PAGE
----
“Why Did You Become a Respiratory Therapist?”

James Wood, RRT

Ever get the question, “Why did you become a Respiratory Therapist?” I know I have a few times throughout my respiratory career, and yet I always hesitate with my response. I was never quite sure how to answer. I knew it wasn’t because I loved working weekends, taking a night shift, or missing holidays with my family. But on one ordinary Thursday, the answer came to me. I was working in a long-term ventilator unit at a local skilled nursing facility, and the reason I chose this career became quite clear; I can make a difference in the lives of my patients.

On this particular Thursday, I was assigned as the therapist for “Joe,” an elderly man who came to my facility with end-stage pancreatic cancer. Joe was a pleasantly confused, depressed gentleman admitted on Assist Control after many failed weaning attempts in both the acute care and long-term acute care setting. The pulmonologist sent Joe to our facility to live out the rest of his days—which he’d predicted would be limited. Immediately on Joe’s admission, the respiratory department worked collaboratively with nursing and other members of the patient care team to develop a plan of care. The respiratory therapists worked diligently to wean Joe from Assist Control to an aerosol trach collar. This was not a smooth process, and we had quite a few bumps along the way. However, after a few weeks, we were making steady progress.

During the day shift, when I was working with Joe, he was progressing nicely with the weaning process and had the strength to participate in physical, occupational and speech therapies. However, we still had communication barriers. He was still too weak to write—and mouthing words was not his strong suit. Sensing Joe’s frustration, I thought that maybe a speaking valve could help him. Once I explained the procedure, I placed the valve and asked Joe to say “hello.” After a little hesitation, I heard a soft, raspy “hello” from his mouth. His face immediately lit up like a child on Christmas morning. I told him that his wife was going to be surprised to hear his voice when she arrived to visit later that day. As Joe wiped a tear from his eye, he looked at me and said, “Thanks, I haven’t heard my voice in eight weeks.” Joe has his voice back.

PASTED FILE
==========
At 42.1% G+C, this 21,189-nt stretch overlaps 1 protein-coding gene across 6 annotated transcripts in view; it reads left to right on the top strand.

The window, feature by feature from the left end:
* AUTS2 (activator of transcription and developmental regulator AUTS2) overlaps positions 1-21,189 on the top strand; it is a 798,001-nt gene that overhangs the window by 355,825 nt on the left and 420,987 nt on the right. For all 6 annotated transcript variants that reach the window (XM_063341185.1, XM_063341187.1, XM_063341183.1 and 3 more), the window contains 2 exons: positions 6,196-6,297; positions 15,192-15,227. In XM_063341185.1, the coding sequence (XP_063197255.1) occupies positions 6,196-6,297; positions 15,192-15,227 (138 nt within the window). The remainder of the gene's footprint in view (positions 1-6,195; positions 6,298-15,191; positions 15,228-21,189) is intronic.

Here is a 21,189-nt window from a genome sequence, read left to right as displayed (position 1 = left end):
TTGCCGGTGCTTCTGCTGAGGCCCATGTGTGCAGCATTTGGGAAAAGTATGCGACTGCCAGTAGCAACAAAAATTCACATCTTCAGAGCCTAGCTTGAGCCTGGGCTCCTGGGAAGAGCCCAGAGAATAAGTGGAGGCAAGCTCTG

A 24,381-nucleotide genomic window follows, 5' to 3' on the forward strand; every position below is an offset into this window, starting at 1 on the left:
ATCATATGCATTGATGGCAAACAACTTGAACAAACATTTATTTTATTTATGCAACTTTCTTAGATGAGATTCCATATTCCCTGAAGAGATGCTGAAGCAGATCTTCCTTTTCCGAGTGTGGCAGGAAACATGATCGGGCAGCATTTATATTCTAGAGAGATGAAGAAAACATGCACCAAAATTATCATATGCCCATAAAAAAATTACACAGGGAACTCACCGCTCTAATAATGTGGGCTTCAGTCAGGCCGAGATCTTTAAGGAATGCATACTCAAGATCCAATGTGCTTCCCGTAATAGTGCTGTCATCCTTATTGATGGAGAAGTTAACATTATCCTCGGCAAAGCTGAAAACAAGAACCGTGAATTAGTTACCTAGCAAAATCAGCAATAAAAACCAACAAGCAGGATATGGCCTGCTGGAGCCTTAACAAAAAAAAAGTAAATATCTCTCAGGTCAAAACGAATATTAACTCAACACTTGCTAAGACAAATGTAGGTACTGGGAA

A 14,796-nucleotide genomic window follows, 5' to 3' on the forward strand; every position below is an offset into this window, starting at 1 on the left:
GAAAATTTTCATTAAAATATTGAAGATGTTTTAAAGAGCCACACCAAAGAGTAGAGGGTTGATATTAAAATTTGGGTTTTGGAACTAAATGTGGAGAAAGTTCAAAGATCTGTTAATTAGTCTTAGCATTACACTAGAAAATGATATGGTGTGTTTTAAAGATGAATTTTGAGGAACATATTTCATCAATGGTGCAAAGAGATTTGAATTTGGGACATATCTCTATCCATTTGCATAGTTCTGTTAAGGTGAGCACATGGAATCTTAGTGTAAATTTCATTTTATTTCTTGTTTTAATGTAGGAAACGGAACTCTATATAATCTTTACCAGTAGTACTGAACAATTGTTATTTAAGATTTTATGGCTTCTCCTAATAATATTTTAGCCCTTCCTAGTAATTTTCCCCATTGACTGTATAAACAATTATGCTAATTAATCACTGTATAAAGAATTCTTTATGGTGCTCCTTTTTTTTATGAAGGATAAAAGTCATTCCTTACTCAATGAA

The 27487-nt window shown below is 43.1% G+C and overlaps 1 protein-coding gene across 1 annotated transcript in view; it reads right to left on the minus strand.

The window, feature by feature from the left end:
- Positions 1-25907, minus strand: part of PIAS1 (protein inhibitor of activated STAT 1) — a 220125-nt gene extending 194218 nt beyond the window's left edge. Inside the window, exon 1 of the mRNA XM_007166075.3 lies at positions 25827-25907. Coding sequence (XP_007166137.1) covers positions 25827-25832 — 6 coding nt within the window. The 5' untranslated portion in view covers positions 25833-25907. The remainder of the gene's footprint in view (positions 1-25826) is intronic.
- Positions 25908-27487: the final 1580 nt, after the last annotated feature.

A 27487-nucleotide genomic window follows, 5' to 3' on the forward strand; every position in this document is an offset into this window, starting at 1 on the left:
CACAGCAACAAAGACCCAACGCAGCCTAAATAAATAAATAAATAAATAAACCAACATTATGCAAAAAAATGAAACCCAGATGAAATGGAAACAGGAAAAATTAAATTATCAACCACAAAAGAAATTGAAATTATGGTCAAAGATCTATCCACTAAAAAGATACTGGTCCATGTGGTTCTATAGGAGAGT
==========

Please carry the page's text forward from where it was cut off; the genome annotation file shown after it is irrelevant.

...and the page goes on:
At this very moment, I realized why 14 years earlier I chose to become a Respiratory Therapist. In 10 short minutes, I improved the quality of life for Joe. The days following, Joe became more interested in his therapy sessions. This man, who initially had been depressed and had begged his wife to sign the terminal wean paperwork, now wanted to go home to mow the lawn. He rediscovered his joy in living.

After a week of speaking valve and capping trials, Joe was successfully decannulated, and did not require any supplemental oxygen. Three weeks later, Joe was discharged home. He was walking independently and able to complete all of his ADLs. A few months after his discharge, we received a letter from Joe’s wife. Joe had passed away at home, but his wife wanted to thank us for giving him the opportunity to mow his lawn one last time.


James Wood has been with Genesis Rehab Services since 2011 where he first served as Program Manager in a long-term ventilator unit. In 2012, James was promoted to the Manager of Clinical Services. In his current role, he oversees the clinical practice of over 600 respiratory therapists, and ensures these individuals deliver care that is consistent with state and federal regulations.

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